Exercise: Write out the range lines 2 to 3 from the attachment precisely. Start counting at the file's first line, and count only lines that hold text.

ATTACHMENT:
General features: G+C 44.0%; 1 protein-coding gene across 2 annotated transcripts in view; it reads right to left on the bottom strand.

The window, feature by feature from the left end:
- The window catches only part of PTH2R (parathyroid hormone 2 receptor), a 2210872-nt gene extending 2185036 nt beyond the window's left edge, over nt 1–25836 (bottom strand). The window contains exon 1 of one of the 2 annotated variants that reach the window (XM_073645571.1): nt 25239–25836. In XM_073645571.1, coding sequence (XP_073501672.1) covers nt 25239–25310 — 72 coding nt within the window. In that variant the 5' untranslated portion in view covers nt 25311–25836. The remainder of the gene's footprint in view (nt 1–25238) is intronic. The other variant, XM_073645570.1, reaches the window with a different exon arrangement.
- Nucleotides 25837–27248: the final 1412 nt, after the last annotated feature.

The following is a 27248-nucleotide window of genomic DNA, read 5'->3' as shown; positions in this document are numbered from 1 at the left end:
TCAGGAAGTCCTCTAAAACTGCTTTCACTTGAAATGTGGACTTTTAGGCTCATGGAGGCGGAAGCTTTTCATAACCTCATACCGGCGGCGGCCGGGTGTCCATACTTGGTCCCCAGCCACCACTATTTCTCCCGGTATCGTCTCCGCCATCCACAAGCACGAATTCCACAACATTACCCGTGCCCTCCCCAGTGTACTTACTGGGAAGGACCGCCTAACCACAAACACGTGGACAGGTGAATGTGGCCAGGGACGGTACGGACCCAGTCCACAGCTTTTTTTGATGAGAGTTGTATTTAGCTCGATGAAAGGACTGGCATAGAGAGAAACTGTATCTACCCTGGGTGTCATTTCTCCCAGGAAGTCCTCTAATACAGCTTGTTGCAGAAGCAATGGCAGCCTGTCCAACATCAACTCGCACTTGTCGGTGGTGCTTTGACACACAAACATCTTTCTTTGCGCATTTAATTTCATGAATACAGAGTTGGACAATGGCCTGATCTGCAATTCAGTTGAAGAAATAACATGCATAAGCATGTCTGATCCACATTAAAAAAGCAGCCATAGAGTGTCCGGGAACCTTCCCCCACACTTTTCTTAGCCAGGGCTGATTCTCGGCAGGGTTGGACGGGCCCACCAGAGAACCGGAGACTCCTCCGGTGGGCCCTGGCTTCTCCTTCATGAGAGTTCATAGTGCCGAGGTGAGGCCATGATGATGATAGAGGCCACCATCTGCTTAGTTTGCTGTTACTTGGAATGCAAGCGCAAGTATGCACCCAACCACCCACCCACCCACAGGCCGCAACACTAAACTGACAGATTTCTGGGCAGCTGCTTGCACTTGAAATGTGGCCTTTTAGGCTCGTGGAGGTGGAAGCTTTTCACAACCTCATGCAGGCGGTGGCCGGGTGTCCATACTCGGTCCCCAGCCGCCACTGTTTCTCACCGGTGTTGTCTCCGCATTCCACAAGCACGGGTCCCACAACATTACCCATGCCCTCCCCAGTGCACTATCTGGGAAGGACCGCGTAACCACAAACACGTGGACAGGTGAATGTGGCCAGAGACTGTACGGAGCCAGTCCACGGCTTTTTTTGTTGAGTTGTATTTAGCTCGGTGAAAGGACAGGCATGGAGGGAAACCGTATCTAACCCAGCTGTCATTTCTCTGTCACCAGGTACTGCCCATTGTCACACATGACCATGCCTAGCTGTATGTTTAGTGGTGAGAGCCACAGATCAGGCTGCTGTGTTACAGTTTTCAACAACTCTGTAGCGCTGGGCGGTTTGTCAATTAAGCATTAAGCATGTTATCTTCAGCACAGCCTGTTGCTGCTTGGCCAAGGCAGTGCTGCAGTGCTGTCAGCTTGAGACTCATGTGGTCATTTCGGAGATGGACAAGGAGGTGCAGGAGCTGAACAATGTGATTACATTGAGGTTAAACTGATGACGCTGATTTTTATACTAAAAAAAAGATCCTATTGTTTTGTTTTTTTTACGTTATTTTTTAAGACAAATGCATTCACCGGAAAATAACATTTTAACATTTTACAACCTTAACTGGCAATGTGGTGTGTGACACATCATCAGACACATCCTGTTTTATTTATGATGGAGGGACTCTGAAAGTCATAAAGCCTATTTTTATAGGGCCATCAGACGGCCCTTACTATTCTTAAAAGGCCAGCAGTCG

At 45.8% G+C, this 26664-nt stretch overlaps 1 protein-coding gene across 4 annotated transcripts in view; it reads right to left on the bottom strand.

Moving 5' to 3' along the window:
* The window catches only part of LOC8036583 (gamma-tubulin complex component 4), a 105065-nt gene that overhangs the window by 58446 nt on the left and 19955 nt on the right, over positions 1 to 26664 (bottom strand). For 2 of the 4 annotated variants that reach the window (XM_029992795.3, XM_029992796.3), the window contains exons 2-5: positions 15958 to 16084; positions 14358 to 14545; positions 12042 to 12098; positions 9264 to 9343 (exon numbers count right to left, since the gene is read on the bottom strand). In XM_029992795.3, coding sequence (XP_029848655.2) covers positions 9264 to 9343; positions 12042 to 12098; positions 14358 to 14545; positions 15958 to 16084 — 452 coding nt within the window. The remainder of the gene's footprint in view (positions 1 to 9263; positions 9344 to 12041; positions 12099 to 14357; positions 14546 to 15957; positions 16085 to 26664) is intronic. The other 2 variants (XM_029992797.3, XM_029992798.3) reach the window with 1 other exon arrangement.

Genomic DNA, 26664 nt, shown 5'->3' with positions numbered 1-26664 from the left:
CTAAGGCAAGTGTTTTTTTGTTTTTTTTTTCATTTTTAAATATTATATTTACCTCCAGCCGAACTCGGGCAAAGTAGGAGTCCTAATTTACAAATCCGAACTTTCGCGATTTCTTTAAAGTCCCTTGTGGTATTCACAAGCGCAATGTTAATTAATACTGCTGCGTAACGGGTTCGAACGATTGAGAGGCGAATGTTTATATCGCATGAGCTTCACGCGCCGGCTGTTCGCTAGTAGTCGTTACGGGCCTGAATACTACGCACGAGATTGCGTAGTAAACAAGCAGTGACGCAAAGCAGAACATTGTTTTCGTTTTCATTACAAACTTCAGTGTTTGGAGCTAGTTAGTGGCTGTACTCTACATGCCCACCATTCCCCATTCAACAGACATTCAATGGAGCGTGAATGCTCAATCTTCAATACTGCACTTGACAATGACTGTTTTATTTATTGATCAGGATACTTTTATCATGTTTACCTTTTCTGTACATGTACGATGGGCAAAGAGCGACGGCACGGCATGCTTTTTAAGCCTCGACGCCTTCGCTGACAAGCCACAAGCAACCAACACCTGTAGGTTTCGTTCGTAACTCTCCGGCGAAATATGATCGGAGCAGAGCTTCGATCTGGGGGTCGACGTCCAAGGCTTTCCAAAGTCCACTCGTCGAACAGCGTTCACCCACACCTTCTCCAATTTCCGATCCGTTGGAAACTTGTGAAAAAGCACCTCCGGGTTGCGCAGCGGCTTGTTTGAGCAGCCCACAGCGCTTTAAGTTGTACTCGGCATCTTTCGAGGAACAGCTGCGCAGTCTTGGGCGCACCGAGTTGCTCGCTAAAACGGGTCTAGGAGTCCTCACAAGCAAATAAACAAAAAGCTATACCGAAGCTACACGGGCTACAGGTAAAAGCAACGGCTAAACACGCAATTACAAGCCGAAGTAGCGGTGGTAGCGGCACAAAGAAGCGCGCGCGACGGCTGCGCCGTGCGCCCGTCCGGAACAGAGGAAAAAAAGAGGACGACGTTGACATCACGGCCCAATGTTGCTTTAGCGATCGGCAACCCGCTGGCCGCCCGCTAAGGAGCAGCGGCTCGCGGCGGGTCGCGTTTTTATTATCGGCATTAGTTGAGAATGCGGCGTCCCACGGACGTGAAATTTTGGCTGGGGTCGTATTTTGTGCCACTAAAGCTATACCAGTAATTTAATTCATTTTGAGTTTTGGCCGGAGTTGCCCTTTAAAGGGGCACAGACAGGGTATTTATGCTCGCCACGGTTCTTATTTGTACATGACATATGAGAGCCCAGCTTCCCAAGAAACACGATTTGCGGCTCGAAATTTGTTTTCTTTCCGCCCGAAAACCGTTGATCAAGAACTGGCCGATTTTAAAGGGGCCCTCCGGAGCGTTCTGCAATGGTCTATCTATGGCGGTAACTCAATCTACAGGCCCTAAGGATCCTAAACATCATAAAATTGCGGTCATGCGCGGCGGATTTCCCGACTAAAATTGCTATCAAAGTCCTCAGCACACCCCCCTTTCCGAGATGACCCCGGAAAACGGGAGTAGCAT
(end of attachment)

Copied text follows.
The window, feature by feature from the left end:
- The window catches only part of PTH2R (parathyroid hormone 2 receptor), a 2210872-nt gene extending 2185036 nt beyond the window's left edge, over nt 1–25836 (bottom strand). The window contains exon 1 of one of the 2 annotated variants that reach the window (XM_073645571.1): nt 25239–25836. In XM_073645571.1, coding sequence (XP_073501672.1) covers nt 25239–25310 — 72 coding nt within the window. In that variant the 5' untranslated portion in view covers nt 25311–25836. The remainder of the gene's footprint in view (nt 1–25238) is intronic. The other variant, XM_073645570.1, reaches the window with a different exon arrangement.